Lailah is in a new school in a new country, thousands of miles from her old home, and missing her old friends. When Ramadan begins, she is excited that she is finally old enough to participate in the fasting but worried that her classmates won’t understand why she doesn’t join them in the lunchroom.
Lola and her family prepare for the first day of school the night before, then get up early, take pictures, and head to class. Lola puts her things in her cubby, chooses her activities, reads, plays, and has a snack. Before she knows it, it’s time to sing the good-bye song and rush into Mommy’s arms for a warm reunion. A comforting, cheerful read that demystifies the school day for preschoolers and kindergarteners.
This is a very sweet story with soft, evocative watercolor illustrations that will help kids to grow comfortable with the idea of starting preschool. Ming is curious and playful and ready for adventure, but even she gets scared of new things sometimes. Kids will relate to her desires and fears and will be excited to see Ming at the top of the slide by the story’s end.
A delightful addition to the popular ‘Princess Arabella’ series. Princess Arabella and her friends embark upon their first day at Princess School. They find themselves taking some very unusual lessons – and when they are allowed to bring their pets to school, fun and games ensue!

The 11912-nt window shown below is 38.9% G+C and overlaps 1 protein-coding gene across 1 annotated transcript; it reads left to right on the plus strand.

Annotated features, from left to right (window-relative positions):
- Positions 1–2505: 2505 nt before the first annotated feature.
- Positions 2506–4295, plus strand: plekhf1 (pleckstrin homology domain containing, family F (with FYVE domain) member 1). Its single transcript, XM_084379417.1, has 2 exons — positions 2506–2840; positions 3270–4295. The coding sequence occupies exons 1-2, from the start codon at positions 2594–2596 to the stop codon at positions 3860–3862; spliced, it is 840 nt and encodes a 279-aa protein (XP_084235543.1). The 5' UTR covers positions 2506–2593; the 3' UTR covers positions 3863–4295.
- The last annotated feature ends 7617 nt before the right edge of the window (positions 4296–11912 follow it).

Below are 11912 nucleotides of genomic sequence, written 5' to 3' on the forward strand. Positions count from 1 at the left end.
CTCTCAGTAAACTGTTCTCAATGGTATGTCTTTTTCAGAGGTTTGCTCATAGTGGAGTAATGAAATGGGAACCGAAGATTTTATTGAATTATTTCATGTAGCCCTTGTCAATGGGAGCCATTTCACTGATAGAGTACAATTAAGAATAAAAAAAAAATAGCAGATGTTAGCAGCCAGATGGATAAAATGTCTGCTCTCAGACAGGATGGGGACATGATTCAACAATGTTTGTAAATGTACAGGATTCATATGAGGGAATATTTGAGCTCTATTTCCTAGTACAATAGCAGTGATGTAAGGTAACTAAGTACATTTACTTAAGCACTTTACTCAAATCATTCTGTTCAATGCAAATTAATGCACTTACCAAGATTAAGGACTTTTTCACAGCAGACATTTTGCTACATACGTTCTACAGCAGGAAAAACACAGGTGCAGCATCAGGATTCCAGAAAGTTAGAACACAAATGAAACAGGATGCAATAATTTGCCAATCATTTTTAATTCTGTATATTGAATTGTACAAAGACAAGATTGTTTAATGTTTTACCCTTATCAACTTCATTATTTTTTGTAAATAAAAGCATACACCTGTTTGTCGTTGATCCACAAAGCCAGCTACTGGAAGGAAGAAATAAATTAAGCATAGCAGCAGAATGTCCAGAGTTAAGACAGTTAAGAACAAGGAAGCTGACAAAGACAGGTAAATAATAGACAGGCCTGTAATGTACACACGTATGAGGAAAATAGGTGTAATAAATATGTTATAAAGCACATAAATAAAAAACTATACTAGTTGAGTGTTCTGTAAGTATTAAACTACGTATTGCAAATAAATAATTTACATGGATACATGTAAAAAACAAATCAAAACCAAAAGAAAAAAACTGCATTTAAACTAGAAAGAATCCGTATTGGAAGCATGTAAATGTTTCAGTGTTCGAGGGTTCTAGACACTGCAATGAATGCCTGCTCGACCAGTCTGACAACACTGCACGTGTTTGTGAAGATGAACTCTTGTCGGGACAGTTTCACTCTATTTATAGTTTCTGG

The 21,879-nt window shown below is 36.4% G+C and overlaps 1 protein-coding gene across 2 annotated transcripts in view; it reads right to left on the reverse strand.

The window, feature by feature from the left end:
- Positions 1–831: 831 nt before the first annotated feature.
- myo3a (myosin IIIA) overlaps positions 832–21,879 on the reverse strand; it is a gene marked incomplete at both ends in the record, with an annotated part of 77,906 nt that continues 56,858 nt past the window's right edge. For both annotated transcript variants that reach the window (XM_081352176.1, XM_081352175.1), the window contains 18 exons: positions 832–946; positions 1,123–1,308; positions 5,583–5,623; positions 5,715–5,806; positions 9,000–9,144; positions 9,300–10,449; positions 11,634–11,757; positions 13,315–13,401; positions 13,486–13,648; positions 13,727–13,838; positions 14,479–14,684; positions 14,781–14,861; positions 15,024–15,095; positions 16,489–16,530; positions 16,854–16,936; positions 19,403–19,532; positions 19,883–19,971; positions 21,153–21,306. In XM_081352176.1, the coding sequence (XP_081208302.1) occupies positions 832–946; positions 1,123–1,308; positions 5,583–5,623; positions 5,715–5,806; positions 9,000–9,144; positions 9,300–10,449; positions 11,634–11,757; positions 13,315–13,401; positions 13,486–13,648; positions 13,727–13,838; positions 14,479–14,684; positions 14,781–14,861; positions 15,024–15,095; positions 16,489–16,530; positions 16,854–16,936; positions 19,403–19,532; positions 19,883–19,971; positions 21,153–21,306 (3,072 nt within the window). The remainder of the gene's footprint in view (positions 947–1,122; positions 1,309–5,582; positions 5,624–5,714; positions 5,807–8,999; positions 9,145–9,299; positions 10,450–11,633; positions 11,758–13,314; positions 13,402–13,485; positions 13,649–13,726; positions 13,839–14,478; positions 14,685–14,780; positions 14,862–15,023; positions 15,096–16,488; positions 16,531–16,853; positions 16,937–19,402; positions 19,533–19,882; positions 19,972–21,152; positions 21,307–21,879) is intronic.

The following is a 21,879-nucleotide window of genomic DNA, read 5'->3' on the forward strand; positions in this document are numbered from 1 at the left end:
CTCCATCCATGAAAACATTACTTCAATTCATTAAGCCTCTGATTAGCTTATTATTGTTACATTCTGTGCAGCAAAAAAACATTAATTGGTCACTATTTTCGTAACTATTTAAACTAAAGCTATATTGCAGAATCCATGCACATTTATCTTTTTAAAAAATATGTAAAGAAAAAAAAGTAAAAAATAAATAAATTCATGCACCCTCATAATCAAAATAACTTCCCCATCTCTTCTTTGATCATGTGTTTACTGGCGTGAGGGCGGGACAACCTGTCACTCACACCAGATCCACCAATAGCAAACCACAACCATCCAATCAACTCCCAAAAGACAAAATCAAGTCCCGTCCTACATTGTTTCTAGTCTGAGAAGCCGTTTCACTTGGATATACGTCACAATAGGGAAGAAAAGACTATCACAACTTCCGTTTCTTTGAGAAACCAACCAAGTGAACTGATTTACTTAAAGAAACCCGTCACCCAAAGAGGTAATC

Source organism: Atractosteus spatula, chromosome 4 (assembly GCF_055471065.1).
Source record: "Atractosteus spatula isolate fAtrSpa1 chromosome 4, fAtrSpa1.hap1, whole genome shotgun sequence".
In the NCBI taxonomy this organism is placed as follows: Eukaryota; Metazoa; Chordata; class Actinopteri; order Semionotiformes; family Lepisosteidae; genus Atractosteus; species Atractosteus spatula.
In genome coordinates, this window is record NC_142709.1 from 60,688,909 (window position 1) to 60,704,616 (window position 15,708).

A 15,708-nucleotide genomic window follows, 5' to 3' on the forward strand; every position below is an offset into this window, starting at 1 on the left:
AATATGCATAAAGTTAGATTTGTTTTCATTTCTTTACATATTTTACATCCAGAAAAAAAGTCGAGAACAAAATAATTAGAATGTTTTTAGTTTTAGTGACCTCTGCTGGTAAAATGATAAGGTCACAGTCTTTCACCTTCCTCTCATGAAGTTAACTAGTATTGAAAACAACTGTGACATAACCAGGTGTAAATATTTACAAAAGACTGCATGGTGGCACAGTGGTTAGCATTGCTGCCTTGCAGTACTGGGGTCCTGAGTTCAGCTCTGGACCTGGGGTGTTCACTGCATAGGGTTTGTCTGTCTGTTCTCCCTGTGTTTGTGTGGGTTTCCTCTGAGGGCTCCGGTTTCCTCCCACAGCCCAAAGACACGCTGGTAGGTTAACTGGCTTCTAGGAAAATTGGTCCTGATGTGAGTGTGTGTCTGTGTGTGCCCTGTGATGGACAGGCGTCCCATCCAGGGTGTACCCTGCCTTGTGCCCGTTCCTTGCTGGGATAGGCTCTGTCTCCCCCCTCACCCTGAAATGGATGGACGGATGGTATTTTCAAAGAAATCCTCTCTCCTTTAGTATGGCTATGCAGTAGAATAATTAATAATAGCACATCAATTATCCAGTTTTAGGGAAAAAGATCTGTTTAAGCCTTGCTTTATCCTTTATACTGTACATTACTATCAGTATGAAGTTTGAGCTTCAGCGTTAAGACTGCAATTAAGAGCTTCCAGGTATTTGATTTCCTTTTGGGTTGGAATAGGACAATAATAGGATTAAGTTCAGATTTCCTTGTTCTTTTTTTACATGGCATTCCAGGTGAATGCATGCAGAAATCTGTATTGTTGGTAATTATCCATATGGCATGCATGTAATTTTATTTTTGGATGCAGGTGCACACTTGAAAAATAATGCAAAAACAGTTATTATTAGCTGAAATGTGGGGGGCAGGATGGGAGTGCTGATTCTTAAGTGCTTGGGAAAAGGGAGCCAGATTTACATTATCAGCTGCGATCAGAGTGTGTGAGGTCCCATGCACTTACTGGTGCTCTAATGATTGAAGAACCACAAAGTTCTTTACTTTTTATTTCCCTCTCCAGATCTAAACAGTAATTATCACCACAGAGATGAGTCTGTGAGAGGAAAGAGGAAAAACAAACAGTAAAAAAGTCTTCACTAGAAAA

A very cute and diverse set of children are seen putting their belongings in their cubbies, playing together, eating lunch and using the potty. They also participate in circle time, story time, sing songs and clean up before laying down for nap time. The sequence of events shown in this book is very similar to the schedule the kids follow at school so it’s very familiar to them. A wonderful back-to-school book for preschoolers to help them get acclimated to routines and adjust to school.
It’s the first day of school at Frederick Douglass Elementary and everyone’s just a little bit nervous, especially the school itself. What will the children do once they come? Will they like the school? Will they be nice to him?
The school has a rough start, but as the day goes on, he soon recovers when he sees that he’s not the only one going through first-day jitters.
The first day of school can be lonely and scary, especially when you don’t speak the same language as everyone else. Sumi only knows one phrase in English, “Hello, my name is Sumi.” This doesn’t seem nearly enough to prepare her for a big school with wide stairs, noisy children, and a mean classmate.
There are many reasons to feel different. Maybe it’s how you look or talk, or where you’re from; maybe it’s what you eat, or something just as random. It’s not easy to take those first steps into a place where nobody really knows you yet, but somehow you do it.
Starting kindergarten is a big milestone–and the hero of this story is ready to make his mark! He’s dressed himself, eaten a pile of pancakes, and can’t wait to be part of a whole new kingdom of kids. The day will be jam-packed, but he’s up to the challenge, taking new experiences in stride with his infectious enthusiasm! And afterward, he can’t wait to tell his proud parents all about his achievements–and then wake up to start another day.